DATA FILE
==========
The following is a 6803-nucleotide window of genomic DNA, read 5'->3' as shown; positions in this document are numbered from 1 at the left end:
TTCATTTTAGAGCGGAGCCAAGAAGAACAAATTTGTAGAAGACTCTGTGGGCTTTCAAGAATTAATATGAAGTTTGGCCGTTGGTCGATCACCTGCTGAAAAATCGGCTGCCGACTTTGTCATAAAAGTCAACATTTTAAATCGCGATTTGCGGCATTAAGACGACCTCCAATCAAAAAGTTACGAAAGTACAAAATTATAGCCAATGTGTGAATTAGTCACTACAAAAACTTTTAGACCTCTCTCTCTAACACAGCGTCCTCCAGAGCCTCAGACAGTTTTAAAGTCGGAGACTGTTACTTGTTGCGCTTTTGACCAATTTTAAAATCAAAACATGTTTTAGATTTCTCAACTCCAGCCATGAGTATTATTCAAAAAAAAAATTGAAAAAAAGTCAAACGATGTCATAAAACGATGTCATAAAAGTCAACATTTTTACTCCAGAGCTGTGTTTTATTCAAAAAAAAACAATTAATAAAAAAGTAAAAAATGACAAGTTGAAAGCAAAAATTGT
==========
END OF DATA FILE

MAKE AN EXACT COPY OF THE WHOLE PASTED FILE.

The following is a 6803-nucleotide window of genomic DNA, read 5'->3' as shown; positions in this document are numbered from 1 at the left end:
TTCATTTTAGAGCGGAGCCAAGAAGAACAAATTTGTAGAAGACTCTGTGGGCTTTCAAGAATTAATATGAAGTTTGGCCGTTGGTCGATCACCTGCTGAAAAATCGGCTGCCGACTTTGTCATAAAAGTCAACATTTTAAATCGCGATTTGCGGCATTAAGACGACCTCCAATCAAAAAGTTACGAAAGTACAAAATTATAGCCAATGTGTGAATTAGTCACTACAAAAACTTTTAGACCTCTCTCTCTAACACAGCGTCCTCCAGAGCCTCAGACAGTTTTAAAGTCGGAGACTGTTACTTGTTGCGCTTTTGACCAATTTTAAAATCAAAACATGTTTTAGATTTCTCAACTCCAGCCATGAGTATTATTCAAAAAAAAAATTGAAAAAAAGTCAAACGATGTCATAAAACGATGTCATAAAAGTCAACATTTTTACTCCAGAGCTGTGTTTTATTCAAAAAAAAACAATTAATAAAAAAGTAAAAAATGACAAGTTGAAAGCAAAAATTGT